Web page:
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Current Pharmaceutical Biotechnology
ISSN (Print): 1389-2010
ISSN (Online): 1873-4316
VOLUME: 13
ISSUE: 9
DOI: 10.2174/138920112800958751      Price:  $58









Targeted Oncolytic Herpes Simplex Viruses for Aggressive Cancers

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Author(s): Jennifer Wong, Cleo Lee, Kevin Zhang, Paul S. Rennie and William Jia
Pages 1786-1794 (9)
Abstract:
Herpes simplex virus (HSV) is a well-known vector that is often used for gene therapy to treat cancers. The most attractive feature of HSV is its ability to destroy tumors through a distinctive oncolytic mechanism where the virus can destroy cancer cells via cell lysis, a killing function that no anti-cancer drugs can mimic. Importantly, HSV is a safe and effective virus that can be easily manipulated to preferentially replicate in tumor cells. In the last 20 years of reengineering efforts, a number of HSV designs, including the classical G207, have been focused on deleting viral genes in order to render the virus tumor specific. Although such designs can successfully destroy tumor xenografts in animal models, with minimal impact on normal tissues, a common trade-off is the marked attenuation of the virus. This problem is most profound in many clinical tumors, where virus dissemination is often hindered by the difficult cellular and molecular terrain of the human tumor mass. In order to harness all of HSV’s replication potential to destroy tumor cells, efforts in our lab, as well as others, last several years have been focused on engineering an oncolytic HSV to target tumor cells without deleting any viral genes, and have since generated highly tumor specific viruses including our transcriptional translational dually regulated HSV (TTDR-HSV). In this review, we will discuss the improvements associated with the newer TTDR-HSV design compared to the classical defective HSV designs such as G207 and tk- HSV. Lastly, we will review additional cellular features of aggressive tumors, such as their immense cellular heterogeneity and volatility, which may serve to hinder the dissemintation of TTDR-HSV. The challenge for future studies would be to explore how TTDRHSV could be redesigned and/or employed with combinatorial approaches to better target and destroy the heterogeneous and dynamic cell populations in the aggressive tumor mass.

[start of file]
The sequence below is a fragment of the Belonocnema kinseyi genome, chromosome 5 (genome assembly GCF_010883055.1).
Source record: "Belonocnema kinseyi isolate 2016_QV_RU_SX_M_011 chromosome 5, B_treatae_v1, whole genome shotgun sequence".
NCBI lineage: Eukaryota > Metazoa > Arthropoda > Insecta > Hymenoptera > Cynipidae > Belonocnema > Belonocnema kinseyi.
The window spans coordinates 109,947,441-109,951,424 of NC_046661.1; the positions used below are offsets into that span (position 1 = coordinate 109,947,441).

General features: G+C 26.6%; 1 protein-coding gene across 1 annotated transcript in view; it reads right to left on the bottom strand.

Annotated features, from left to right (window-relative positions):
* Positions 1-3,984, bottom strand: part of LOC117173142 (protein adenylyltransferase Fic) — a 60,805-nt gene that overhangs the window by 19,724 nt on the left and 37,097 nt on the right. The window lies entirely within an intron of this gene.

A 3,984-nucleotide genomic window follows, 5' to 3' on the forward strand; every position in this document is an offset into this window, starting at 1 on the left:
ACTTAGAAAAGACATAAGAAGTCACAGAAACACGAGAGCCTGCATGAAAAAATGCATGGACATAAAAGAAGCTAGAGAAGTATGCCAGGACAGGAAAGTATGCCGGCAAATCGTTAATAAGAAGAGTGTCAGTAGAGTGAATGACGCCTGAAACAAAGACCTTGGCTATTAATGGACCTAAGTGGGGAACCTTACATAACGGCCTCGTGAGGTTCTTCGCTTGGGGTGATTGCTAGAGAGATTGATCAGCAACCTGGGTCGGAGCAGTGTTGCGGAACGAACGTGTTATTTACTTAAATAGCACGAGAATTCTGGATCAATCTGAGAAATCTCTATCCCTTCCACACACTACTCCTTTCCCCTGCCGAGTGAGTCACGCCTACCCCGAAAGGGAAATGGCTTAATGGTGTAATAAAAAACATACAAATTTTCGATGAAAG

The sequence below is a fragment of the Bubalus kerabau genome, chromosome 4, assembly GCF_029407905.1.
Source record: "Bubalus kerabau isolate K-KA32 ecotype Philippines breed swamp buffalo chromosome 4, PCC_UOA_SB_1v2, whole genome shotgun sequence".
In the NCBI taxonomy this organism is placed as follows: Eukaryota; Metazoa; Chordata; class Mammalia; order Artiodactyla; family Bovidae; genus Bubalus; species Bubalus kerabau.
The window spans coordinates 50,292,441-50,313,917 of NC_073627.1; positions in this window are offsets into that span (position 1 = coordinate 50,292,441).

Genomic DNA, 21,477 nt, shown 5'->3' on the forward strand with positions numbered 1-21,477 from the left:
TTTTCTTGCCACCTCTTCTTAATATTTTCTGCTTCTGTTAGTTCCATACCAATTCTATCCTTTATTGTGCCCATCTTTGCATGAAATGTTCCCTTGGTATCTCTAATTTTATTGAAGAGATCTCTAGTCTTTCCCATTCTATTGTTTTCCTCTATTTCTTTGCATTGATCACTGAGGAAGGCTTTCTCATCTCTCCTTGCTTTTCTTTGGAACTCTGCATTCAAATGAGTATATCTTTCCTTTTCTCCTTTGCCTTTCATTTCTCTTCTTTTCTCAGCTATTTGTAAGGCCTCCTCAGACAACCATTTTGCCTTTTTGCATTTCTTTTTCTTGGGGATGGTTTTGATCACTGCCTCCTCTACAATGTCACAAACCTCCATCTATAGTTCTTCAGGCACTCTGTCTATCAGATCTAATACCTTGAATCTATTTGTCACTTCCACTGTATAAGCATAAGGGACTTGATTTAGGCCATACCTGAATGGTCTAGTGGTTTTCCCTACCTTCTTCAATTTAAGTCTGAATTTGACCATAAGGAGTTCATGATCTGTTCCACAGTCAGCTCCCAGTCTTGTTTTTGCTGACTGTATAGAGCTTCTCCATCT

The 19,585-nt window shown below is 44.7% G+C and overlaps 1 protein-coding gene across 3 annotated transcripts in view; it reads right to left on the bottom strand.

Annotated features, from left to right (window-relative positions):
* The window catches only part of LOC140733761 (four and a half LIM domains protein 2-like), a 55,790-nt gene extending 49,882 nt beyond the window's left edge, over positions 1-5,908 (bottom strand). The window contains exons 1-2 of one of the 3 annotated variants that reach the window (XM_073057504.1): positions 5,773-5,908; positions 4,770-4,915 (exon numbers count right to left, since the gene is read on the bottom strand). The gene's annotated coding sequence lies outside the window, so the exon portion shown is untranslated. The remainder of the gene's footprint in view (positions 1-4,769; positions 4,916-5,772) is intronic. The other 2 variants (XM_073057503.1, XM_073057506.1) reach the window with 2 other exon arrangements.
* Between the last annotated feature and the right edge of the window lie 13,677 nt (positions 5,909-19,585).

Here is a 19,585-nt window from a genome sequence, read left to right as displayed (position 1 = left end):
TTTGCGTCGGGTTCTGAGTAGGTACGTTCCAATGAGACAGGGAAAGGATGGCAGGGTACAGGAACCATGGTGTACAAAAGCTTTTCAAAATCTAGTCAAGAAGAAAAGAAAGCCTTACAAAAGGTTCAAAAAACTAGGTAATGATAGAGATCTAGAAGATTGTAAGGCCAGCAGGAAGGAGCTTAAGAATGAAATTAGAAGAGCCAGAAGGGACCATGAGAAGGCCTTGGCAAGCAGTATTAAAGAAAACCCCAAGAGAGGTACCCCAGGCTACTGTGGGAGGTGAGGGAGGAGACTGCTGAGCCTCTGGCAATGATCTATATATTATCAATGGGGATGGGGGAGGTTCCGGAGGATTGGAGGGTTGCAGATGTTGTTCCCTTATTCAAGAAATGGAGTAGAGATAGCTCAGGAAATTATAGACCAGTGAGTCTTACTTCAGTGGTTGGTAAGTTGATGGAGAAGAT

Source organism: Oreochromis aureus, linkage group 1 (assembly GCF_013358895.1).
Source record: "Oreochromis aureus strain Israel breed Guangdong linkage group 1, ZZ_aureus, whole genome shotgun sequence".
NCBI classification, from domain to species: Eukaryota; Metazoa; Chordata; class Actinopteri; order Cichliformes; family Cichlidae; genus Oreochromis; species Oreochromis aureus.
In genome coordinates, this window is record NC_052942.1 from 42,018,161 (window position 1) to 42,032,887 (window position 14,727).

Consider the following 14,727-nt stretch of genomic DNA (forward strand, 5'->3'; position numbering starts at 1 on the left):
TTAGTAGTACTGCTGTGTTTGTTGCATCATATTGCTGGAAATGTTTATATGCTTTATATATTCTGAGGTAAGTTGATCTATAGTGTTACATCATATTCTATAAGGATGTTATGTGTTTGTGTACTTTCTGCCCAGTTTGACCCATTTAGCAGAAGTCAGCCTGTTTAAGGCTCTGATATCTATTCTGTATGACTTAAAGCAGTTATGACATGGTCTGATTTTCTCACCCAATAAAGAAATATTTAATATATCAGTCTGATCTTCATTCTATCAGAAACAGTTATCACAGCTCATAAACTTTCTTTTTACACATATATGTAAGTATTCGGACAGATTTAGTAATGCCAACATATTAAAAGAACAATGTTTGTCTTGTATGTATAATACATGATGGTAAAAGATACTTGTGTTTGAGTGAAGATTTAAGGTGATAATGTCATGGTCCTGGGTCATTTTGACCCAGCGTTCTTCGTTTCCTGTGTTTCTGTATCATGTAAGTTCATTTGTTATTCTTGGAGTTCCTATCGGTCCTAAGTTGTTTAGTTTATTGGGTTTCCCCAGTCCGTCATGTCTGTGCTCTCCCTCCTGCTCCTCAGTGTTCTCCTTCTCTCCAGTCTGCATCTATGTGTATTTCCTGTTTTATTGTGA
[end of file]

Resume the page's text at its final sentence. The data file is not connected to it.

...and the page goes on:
Keywords:
Herpes simplex virus type-1, TTDR-HSV, oncolytic virus, gene therapy, cancer, xenografts, aggressive tumor mass
Affiliation:
Brain Research Centre and Neurosurgery Division, Department of Surgery, University of British Columbia, Canada.